Mapping Techniques for Load Balancing

Mapping Techniques for Load Balancing

For optimal performance and resource utilization, load balancer a routing technique is a crucial component of parallel computing. It aims to balance the workload among the system’s computers. Work, communication, and time must be managed well to achieve high performance in parallel computing. Methods may be combined or shifted to achieve this goal. The specific combination or adaptation of these methods depends on the situation. In this article, we will understand different Mapping Techniques for Load Balancing.

Static Mapping

By contrast, static mapping techniques for load balancing involve deciding how work will be distributed across machines at the outset of processing a parallel method and sticking with that decision throughout the computation. Workload and routine methods of communication are two issues that may benefit from this approach. Since tasks are distributed statically, static mapping offers convenience and dependability. But it may need help to adapt to new or unforeseen demands, which might lead to inefficient distribution of work and a drain on resources.

Dynamic Mapping

Dynamic mapping techniques for load balancing allows for the flexible distribution of tasks across many computers during the parallel execution of software. It analyses the present job and the regular communication between workers to divide jobs as efficiently as feasible. Dynamic mapping might be helpful when work requirements are uncertain or subject to frequent change. Load mismatches may be detected and corrected via dynamic mapping since the system is continually monitored. Overall efficiency and effectiveness are enhanced as a result.

Work Stealing

To distribute the burden more, work stealing is a dynamic mapping technique for load balancing in which idle processors steal workloads from active processors. When one CPU is at a loss for what to do next, it will solicit work from another CPU. Therefore, the idle CPU will receive part of the load usually handled by the active CPU. Work-stealing might be an effective solution when tasks are poorly divided or unexpectedly arise. This is achieved by enlisting the aid of seldom-used machines to assist more popular ones. In this way, existing means are used more effectively.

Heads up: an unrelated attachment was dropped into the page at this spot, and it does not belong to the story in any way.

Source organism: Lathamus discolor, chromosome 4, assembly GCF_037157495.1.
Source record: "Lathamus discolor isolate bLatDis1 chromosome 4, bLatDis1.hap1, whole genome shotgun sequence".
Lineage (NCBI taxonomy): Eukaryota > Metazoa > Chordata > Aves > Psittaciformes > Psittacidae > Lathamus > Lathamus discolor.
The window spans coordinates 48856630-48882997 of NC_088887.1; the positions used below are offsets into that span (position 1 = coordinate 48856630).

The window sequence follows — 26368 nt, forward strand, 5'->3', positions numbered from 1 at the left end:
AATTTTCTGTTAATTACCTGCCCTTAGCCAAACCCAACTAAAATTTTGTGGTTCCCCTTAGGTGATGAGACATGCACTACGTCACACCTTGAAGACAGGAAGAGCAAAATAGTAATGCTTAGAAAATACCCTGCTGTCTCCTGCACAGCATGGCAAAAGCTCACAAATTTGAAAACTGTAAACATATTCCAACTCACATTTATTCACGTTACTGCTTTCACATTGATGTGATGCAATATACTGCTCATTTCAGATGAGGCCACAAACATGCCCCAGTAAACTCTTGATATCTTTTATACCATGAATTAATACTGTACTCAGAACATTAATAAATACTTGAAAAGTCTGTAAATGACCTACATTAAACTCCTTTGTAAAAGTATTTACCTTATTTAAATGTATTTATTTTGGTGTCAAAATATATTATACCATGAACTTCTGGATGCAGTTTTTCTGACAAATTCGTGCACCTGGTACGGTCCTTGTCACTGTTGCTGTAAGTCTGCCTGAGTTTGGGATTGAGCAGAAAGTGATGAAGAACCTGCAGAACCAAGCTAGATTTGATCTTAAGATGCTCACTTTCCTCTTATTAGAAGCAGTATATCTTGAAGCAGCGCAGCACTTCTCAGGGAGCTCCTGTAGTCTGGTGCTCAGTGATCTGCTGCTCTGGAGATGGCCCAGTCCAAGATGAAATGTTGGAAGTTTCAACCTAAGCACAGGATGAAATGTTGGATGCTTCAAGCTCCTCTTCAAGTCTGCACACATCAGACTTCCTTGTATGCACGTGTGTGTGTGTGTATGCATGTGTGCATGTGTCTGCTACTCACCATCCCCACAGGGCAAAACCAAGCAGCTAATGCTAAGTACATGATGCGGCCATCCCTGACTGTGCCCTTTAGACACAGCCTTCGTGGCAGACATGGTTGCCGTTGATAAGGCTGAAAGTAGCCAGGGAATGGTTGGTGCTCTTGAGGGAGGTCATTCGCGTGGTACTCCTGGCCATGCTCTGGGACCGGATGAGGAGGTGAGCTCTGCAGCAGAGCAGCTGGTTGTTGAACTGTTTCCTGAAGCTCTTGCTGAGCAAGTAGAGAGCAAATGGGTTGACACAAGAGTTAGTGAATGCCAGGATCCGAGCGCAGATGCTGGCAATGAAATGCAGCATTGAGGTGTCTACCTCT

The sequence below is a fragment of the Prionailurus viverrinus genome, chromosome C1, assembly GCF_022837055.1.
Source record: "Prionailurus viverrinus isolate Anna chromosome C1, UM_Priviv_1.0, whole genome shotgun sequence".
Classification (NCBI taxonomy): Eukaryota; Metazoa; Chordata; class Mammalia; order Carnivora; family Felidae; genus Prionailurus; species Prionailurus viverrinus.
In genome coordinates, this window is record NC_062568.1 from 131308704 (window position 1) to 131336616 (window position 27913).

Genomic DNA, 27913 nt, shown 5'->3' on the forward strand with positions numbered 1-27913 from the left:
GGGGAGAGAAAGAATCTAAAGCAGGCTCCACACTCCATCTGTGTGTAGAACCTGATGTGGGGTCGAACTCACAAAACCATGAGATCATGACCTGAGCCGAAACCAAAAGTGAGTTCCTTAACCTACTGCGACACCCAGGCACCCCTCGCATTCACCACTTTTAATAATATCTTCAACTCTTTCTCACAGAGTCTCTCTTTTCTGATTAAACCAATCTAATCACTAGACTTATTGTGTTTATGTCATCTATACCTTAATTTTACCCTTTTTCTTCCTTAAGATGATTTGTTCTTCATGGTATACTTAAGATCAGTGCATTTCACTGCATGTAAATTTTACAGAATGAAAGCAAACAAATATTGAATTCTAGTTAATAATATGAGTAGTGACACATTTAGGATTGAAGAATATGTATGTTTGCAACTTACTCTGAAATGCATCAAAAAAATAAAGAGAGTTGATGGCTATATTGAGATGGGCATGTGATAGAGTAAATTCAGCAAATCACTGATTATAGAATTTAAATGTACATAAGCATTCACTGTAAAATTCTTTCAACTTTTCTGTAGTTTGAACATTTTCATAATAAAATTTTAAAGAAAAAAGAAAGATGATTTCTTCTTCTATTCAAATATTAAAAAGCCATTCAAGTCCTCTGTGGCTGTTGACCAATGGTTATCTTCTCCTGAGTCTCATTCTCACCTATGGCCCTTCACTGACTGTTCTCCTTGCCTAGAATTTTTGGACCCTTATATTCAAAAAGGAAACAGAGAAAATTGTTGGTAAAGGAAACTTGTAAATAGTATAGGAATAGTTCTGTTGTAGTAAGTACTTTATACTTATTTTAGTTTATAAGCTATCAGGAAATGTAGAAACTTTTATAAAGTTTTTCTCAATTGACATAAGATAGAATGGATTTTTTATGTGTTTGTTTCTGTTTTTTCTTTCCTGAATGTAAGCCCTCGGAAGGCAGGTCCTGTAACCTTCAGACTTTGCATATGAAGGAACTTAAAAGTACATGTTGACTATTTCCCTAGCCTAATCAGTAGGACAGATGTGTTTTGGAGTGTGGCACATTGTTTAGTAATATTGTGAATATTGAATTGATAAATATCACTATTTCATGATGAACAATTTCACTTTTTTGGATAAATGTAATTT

Space-Filling Curves

Space-filling curves and other mapping techniques for load balancing reduce a multidimensional problem space to a one-dimensional collection that may be distributed over numerous processors. Using this mapping, you may allot nearby parts of the problem domain to nearby processes, significantly reducing the time spent communicating. Space-filling curves help solve difficulties when regular grids or forms are utilised as guides. Furthermore, these forms maintain proximity while reducing the required amount of processor contact.

Load Balancing Heuristics

Heuristics for load balancing modify how much work each processor does depend on previous work and the typical communication between processors. These guidelines allow us to monitor the system’s performance and make informed choices about reorganizing our workload. Load-balancing methods become invaluable when dealing with dynamic tasks and shifting communication patterns. The benefits and drawbacks of load balancing are examined using historical data and data collected in real time. This allows them to optimize their decisions and maximize their available means.


Load balancer a routing technique is a crucial component of parallel computing since it ensures the workload is distributed uniformly across all machines. Tasks may be modified considering known or shifting data using static and dynamic mapping techniques for load balancing like work theft and space-filling curves. It’s common practice to refer to these methods as mapping techniques for load balancing. To optimize the distribution of tasks in real-time, heuristics for load balancing use mathematical or rule-based approaches. A load-balancing strategy considering job characteristics, communication overhead, scalability, timing, system monitoring, and adaptable approaches may enable high-performance parallel computing.

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Myself Bharath Choudhary, software developer at Oracle.
2021 NIT Warangal graduate.


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